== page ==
GMO COMPASS - Information on genetically modified organisms
  Nov 28, 2015 | 2:00 pm
Site Search

Searches all of GMO-Compass in an instant

Stakeholder input wanted: survey on research needs for assessing GMO impacts 

Shaping the Future of GMO Research

Stakeholder with interests in the risk and/or benefit assessment of Genetically Modified Organisms (GMO’s) are invited to take part in an online survey.

The aim of this survey is to identify which research needs should be prioritised, thereby contributing to the commissioning of research on the health, environment and economic impacts of GMOs.

The survey will close on 15th July 2015.

More information and access to the online survey

The setting-up of this website was financially supported by the European Union within the European Commission’s Sixth Framework Programme from 1 January 2005 until 28 February 2007.

The European Commission and other EU agencies are not responsible for the content.
See what’s what.
The GMO Food Database
The GMO Food Database.
You want to know for which food products or plants gene technology plays a role?

Then enter here the name of a plant, foodstuff, ingredient or additive:

Database search
All database entries in overview:
Ingredients and additives
Additives according to E numbers

Please note that the GMO Compass Database currently is being expanded and updated. Please check back for new entries.

Sign up to receive regular updates on GM food quality and safety.
To change or cancel your subscription, please enter your email above.
Comments, suggestions or questions?
Please contact us at
Change font size
1 2 3



Function Breakdown of phytic acid
Application Feed additive
Production using gene technology common
Labelling no


Phytase breaks down phytic acid (phytate), thereby releasing phosphate. Phytase naturally is present in many plants and microorganisms.


Phytase is used as an additive in feed for non-ruminants such as pigs and poultry.

  • Unlike ruminants, these animals are not able to absorb the essential phosphates which are contained in plant feed.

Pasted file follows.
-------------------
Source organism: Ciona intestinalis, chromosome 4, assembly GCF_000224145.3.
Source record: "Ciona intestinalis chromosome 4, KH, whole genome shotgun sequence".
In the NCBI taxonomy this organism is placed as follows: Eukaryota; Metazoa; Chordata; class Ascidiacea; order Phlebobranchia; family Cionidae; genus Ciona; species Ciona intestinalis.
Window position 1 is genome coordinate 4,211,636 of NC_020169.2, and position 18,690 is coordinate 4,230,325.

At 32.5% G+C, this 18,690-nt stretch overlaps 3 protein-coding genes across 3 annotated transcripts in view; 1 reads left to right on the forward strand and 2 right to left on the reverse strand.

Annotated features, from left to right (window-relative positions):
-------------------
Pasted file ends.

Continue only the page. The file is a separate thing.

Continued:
Adding phytase to the feed of pigs and poultry makes them able to digest and extract phosphate from feed plants as a nutrient. The traditional supplementary feeding with phosphates becomes unnecessary.

  • Thus, the phosphate content of manure is reduced and the resulting, environmental phosphate load is minimized.

Gene technology

Production of phytase on an industrial scale only became possible upon the utilization of appropriate genetic modification of microorganisms. This facilitated its use as a feed additive.

  • As a rule, phytase is produced with the aid of genetically modified microorganisms. In this process, mould cultures (Aspergillus and Trichoderma) were used.

  • In Europe, there are six preparations in trade, of which only one (Aspergillus niger) is produced conventionally.

  • To date, several phytase preparations that are manufactured with the aid of genetically modified organisms have been assessed as feed additives from the European Food Safety Authority (EFSA)

The enzyme also now may be obtained with the aid of a conventional yeast known as Schizosaccharomyces pombe.

Labelling: labelling of enzymes in regard to their production using GM microorganisms is generally not foreseen in the European Union.



 GMO Database
GM Food and Feed: Authorization in the EU
GMO Database: Contains information on every GM plant that has been approved or is awaiting authorisation in the EU.
Advanced Search
July 7, 2010 [nach oben springen]

© 2015 by GMO Compass. All rights reserved. | Imprint | website created by webmotive